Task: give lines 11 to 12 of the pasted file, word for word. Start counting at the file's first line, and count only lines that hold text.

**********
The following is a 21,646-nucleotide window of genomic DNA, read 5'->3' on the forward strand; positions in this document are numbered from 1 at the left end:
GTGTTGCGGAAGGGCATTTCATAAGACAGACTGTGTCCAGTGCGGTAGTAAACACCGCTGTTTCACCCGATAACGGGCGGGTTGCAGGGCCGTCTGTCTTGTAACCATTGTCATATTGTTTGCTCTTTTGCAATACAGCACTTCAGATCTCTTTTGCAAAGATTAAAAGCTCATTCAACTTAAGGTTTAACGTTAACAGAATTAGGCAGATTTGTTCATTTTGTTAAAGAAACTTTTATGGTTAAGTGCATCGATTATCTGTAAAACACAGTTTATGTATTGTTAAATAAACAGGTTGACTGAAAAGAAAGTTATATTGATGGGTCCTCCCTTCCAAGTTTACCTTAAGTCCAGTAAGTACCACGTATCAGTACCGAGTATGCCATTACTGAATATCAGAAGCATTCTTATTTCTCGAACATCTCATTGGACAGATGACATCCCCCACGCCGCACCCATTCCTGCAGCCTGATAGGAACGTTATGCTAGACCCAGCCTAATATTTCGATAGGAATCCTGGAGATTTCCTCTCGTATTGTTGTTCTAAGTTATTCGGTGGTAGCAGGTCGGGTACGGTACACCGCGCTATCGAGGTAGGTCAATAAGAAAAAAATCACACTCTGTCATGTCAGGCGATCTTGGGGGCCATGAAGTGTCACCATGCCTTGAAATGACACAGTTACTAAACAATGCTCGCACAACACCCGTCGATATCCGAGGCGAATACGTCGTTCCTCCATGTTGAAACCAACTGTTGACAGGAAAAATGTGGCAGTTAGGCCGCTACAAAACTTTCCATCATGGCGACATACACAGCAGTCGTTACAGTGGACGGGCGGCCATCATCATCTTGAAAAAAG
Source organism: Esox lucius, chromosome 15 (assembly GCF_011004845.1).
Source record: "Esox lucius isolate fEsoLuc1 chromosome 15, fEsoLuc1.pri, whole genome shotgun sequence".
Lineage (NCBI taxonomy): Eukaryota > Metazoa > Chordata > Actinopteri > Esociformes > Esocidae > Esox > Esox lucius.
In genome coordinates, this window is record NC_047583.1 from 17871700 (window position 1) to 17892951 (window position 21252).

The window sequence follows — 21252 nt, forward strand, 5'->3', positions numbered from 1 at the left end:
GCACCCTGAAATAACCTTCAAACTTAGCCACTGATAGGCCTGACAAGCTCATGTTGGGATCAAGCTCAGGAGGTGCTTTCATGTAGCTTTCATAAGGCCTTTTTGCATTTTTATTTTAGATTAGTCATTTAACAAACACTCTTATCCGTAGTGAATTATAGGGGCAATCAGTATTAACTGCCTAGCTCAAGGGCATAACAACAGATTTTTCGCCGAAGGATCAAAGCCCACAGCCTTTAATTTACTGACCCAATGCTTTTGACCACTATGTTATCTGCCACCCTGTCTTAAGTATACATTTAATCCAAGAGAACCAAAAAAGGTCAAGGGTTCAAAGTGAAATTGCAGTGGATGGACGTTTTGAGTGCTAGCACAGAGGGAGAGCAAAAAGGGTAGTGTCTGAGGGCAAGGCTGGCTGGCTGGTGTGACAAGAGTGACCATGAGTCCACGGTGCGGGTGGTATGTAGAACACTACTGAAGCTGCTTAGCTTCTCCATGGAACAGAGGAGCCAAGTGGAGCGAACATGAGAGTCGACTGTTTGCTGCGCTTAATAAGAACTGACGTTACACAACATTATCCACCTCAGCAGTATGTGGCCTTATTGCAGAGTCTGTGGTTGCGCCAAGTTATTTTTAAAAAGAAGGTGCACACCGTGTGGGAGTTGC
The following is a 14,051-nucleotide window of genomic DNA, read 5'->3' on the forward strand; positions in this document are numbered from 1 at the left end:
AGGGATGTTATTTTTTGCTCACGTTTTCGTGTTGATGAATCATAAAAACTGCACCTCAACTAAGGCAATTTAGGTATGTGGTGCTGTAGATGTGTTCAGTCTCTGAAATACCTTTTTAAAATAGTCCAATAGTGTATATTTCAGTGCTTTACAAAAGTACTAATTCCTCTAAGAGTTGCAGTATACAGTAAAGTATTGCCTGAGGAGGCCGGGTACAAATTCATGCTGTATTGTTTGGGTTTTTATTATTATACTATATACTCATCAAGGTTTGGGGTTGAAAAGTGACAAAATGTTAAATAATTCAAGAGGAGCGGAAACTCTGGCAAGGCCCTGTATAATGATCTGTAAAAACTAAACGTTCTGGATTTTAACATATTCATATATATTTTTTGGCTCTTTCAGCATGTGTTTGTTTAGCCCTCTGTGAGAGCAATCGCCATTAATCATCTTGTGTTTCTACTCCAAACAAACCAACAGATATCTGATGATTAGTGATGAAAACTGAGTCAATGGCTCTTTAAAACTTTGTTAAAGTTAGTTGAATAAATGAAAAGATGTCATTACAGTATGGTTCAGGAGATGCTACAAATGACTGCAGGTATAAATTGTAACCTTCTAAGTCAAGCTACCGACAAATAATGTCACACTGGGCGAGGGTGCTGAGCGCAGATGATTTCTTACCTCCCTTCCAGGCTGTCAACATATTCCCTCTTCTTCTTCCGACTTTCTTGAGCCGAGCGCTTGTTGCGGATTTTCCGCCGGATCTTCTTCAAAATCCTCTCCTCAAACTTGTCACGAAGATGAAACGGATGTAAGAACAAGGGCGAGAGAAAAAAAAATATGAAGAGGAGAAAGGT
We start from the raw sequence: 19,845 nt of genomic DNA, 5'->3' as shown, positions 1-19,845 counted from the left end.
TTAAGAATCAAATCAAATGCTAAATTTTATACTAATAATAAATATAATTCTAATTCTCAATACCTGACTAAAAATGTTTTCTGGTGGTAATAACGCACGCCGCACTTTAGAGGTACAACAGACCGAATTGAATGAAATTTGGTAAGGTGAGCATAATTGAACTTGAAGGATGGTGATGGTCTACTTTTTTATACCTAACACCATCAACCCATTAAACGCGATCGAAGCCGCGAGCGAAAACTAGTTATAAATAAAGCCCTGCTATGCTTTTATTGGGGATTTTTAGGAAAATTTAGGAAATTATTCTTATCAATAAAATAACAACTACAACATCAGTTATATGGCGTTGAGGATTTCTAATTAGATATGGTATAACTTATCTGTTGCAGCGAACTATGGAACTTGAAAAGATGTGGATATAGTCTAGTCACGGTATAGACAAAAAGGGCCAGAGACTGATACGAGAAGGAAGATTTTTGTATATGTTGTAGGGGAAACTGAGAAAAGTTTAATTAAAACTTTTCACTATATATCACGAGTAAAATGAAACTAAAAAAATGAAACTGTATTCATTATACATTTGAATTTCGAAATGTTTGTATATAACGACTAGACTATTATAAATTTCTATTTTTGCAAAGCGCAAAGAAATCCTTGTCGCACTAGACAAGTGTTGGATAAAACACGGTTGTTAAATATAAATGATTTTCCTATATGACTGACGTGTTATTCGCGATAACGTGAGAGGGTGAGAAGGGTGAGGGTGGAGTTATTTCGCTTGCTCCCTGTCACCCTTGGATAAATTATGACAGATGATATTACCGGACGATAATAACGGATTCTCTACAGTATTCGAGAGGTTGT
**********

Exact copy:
We start from the raw sequence: 19,845 nt of genomic DNA, 5'->3' as shown, positions 1-19,845 counted from the left end.
TTAAGAATCAAATCAAATGCTAAATTTTATACTAATAATAAATATAATTCTAATTCTCAATACCTGACTAAAAATGTTTTCTGGTGGTAATAACGCACGCCGCACTTTAGAGGTACAACAGACCGAATTGAATGAAATTTGGTAAGGTGAGCATAATTGAACTTGAAGGATGGTGATGGTCTACTTTTTTATACCTAACACCATCAACCCATTAAACGCGATCGAAGCCGCGAGCGAAAACTAGTTATAAATAAAGCCCTGCTATGCTTTTATTGGGGATTTTTAGGAAAATTTAGGAAATTATTCTTATCAATAAAATAACAACTACAACATCAGTTATATGGCGTTGAGGATTTCTAATTAGATATGGTATAACTTATCTGTTGCAGCGAACTATGGAACTTGAAAAGATGTGGATATAGTCTAGTCACGGTATAGACAAAAAGGGCCAGAGACTGATACGAGAAGGAAGATTTTTGTATATGTTGTAGGGGAAACTGAGAAAAGTTTAATTAAAACTTTTCACTATATATCACGAGTAAAATGAAACTAAAAAAATGAAACTGTATTCATTATACATTTGAATTTCGAAATGTTTGTATATAACGACTAGACTATTATAAATTTCTATTTTTGCAAAGCGCAAAGAAATCCTTGTCGCACTAGACAAGTGTTGGATAAAACACGGTTGTTAAATATAAATGATTTTCCTATATGACTGACGTGTTATTCGCGATAACGTGAGAGGGTGAGAAGGGTGAGGGTGGAGTTATTTCGCTTGCTCCCTGTCACCCTTGGATAAATTATGACAGATGATATTACCGGACGATAATAACGGATTCTCTACAGTATTCGAGAGGTTGT